Skilled tech workers are in high demand in region

TechTown Talent Strategy Plan aims to fill the gap, find experienced workers in SW Washington

Technology screen and operator
VBJ File

There’s a big snag to growing the software sector in Vancouver and greater Portland: There simply aren’t enough skilled workers to meet the region’s industry demands.

The Columbia Willamette Workforce Collaborative and Workforce Southwest Washington have been working on solutions since meeting on the issue in 2015. And in 2017, the collaborative brought several groups together to build the TechTown Talent Strategy Plan, which enters its second year this summer. But through its studies of the sector the group has hit a major snag: Efforts to fill the pipeline with entry-level workers have gone well, but what employers really need is software experts with junior to senior level skills. And the group has yet to figure out how to address that gap.

“There is a glut supply of entry-level workers, but the demand is for junior to senior level workers,” said Cass Parker, senior industry initiatives manager for Workforce Southwest Washington. “We’ve got a gap. And this is eye opening for industry and the development board – how do we address that gap?”

The group started taking a deeper look at the software sector shortly after Parker was hired in 2015. At the end of that year, the collaborative decided to use its sector analysis model to build an analysis of the local software industry. The model includes things like labor market data, surveys of what employers say their challenges are and a host of other information. The collaborative also reached out to the Columbia River Economic Development Collaborative and local chambers of commerce, Parker said.

“We took all of that, and we saw a need to build a tech resource plan,” Parker said. “It took us some time, though. Part of the reason was when we began looking at the tech sector, we noticed a large swath of tech employers, but also a larger number of tech occupations at non-tech employers.”

Technology and software jobs span into far more industries than just software engineering. Pretty much every big operation – grocery stores, retail chains, hospitals, city governments and the like – all have information technology departments. And those workers qualify as tech occupations, but the employers aren’t tech employers, said Julie Maglione, communications manager for Workforce Southwest Washington.

“For instance, a hospital with a huge IT staff would fall under the category of tech occupations, but not tech sector,” Maglione explained.

Because of the complicated tech worker landscape, in 2016, the collaborative realized it needed to make a more detailed plan to address concerns. And in November 2016, the group started building the TechTown Talent Strategy Plan, which launched in July 2017 and will run through July 2019.

“We really wanted to get info and hear from both sector and non-tech sector leaders,” she said. “What ended up happening is we really did have a large number of tech companies at that November 2016 meeting.”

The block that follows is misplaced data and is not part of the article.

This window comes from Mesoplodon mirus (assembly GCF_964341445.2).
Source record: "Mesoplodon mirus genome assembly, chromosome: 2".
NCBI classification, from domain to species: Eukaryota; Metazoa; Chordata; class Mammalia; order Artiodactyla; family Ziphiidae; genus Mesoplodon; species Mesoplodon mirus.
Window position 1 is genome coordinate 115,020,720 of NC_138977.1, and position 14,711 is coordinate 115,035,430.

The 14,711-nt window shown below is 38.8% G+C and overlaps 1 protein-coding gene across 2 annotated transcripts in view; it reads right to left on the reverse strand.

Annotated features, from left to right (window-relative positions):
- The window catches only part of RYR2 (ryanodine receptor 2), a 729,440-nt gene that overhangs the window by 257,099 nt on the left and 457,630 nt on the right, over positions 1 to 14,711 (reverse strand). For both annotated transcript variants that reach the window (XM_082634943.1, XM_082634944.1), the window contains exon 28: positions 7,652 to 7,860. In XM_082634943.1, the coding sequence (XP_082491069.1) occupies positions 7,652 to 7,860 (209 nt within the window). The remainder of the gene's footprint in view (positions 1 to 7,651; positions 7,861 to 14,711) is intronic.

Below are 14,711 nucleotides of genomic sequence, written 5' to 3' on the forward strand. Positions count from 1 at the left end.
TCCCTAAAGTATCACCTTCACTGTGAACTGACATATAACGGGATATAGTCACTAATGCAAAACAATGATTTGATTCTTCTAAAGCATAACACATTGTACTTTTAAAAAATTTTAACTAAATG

The tech employer sector is pretty different from the broader tech occupations sector. Generally, software businesses that employ mostly tech workers are smaller, with five or six employees. To train up workers with entry-level skills, they need to take a senior staffer off of projects to invest time in training. And most small tech companies can’t afford that, Parker said.

“So, for now they’re conditioned to have to look for talent outside the local market, much to our dismay,” Parker said.

Another thing industry told the group is that they wanted more diversity in tech workers – especially more women and people of color, since the industry is dominated by white males. So, the collaborative included increasing diversity as a goal in every step of its plan – which includes looking at people in the industry, access to the industry and available jobs, she said.

After the initial meeting in 2016, the collaborative invested in tech boot camp training for about six months for local workers, but it failed to fill the gap and simply added more entry-level workers to the somewhat flooded pool, Parker said.

“The folks that come out of that are very entry level,” Parker said. “They have an overview of several programming languages, but no experience yet.”

To try to find answers and ways to fill the gap to get the experienced workers they need, the collaborative is planning to put together a panel of parties interested in the tech sector in mid-July. And the group is also actively looking for more participants and ideas.

“The more voices we can get – the more people can come to the table,” Maglione said. “We’d love them to get involved in the community.”

They’d also like to see more participation from hospitals, the city, school districts and local software companies.

“Sometimes we have to pivot,” Parker said. “If the plan isn’t making sense for us or for industry, then we need to change things.”

Parker said interested parties should feel free to contact her at or by phone at (360) 567-1076.

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